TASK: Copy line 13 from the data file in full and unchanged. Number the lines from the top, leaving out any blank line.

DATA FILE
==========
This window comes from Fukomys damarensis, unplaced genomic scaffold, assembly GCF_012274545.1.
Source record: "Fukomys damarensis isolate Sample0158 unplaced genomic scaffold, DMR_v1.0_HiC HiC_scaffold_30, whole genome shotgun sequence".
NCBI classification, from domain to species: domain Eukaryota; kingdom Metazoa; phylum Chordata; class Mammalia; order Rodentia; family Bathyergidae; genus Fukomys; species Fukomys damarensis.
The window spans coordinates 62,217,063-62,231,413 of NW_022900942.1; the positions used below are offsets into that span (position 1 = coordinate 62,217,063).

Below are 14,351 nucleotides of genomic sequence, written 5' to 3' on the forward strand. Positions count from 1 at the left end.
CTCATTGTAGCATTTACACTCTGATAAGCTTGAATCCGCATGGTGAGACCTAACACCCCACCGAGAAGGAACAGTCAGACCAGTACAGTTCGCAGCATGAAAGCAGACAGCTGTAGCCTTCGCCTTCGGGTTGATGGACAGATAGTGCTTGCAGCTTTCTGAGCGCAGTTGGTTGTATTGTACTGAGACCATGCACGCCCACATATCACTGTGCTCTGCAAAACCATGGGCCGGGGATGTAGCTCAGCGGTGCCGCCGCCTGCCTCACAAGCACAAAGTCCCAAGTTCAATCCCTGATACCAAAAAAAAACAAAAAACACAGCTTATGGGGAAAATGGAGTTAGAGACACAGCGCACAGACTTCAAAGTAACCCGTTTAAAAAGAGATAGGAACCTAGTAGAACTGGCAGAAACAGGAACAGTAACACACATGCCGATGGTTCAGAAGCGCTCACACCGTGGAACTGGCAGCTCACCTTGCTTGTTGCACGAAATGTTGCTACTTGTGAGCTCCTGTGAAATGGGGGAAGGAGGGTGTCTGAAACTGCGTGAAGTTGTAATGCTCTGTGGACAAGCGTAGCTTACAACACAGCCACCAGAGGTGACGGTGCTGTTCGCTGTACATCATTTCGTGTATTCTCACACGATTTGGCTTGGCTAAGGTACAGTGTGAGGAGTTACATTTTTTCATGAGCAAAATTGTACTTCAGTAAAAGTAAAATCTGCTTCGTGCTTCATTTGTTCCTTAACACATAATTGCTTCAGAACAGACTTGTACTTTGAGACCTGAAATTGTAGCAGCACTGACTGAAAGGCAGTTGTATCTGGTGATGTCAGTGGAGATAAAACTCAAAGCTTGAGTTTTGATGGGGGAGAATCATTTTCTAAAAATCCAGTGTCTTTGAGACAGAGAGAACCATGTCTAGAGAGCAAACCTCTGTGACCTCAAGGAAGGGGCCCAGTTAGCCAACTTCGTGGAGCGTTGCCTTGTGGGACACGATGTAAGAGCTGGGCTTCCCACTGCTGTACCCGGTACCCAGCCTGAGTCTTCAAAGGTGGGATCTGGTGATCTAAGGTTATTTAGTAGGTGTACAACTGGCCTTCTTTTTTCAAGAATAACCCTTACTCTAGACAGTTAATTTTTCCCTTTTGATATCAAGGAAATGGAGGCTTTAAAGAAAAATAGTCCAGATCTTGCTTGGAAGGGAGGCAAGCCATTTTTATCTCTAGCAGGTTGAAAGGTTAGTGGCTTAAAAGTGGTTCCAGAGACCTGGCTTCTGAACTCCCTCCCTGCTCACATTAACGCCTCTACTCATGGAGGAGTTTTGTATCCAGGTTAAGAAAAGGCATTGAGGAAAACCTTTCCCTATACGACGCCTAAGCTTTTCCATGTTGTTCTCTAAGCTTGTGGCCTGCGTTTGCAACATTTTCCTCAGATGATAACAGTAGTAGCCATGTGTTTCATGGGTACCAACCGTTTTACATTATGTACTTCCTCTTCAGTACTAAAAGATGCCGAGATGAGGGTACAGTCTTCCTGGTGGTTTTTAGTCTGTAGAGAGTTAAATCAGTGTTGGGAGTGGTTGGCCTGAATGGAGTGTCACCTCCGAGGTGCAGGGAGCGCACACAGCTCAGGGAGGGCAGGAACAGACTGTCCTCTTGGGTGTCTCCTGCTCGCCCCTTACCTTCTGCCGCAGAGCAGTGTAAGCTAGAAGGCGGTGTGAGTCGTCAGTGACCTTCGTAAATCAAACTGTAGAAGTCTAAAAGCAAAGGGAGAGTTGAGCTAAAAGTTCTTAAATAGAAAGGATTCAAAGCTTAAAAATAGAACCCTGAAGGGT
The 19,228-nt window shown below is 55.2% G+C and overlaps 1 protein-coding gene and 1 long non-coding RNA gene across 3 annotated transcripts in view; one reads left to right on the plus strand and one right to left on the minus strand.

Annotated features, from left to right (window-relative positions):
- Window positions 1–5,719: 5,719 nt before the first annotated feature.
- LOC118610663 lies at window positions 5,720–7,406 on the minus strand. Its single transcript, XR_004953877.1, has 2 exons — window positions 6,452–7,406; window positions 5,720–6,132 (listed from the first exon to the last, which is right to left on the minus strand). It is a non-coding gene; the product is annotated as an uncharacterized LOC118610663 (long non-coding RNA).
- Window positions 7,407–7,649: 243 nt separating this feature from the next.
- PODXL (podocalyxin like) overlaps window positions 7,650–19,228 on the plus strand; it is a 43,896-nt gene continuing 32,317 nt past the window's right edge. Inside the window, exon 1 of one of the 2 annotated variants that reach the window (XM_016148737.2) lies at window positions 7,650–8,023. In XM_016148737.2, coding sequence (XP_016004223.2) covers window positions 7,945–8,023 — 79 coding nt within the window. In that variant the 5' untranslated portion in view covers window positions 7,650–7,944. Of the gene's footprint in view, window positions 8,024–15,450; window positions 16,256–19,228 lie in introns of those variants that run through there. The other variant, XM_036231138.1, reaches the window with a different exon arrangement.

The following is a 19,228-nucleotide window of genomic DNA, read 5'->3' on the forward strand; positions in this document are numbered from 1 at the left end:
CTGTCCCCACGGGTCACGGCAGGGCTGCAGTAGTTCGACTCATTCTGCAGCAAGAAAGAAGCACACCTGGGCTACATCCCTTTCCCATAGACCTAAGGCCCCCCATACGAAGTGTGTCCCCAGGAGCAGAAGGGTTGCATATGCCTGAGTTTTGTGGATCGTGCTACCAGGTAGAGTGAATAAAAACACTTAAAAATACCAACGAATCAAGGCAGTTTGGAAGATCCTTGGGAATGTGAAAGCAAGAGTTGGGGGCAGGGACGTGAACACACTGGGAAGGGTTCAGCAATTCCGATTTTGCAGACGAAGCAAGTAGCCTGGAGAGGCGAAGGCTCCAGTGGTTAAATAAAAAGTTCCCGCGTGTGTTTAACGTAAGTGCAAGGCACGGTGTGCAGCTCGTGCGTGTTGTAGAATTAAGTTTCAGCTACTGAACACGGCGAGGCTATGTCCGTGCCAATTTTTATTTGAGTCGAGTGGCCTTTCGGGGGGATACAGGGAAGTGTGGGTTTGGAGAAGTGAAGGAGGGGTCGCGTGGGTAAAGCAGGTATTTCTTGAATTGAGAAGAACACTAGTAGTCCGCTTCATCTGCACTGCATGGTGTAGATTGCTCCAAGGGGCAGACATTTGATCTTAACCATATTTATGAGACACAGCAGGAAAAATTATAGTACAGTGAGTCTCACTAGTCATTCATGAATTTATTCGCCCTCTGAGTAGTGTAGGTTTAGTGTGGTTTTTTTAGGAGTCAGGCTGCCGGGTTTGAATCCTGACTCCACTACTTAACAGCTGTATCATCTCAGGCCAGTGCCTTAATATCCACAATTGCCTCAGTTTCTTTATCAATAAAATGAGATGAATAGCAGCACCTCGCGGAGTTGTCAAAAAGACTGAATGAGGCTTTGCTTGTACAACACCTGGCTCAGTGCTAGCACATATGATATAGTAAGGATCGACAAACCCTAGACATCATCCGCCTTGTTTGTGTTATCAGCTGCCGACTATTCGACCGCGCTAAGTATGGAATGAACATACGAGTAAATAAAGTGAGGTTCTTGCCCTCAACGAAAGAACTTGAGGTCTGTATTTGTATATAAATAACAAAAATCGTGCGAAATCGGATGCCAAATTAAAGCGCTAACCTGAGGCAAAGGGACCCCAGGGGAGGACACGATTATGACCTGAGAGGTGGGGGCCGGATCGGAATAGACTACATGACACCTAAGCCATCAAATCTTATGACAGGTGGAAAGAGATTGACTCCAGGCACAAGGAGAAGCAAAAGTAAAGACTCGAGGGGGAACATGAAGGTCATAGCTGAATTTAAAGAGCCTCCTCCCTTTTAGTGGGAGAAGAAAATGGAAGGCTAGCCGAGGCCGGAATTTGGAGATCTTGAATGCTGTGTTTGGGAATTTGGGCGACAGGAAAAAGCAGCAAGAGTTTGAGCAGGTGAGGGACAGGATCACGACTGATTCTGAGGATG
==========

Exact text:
The following is a 19,228-nucleotide window of genomic DNA, read 5'->3' on the forward strand; positions in this document are numbered from 1 at the left end: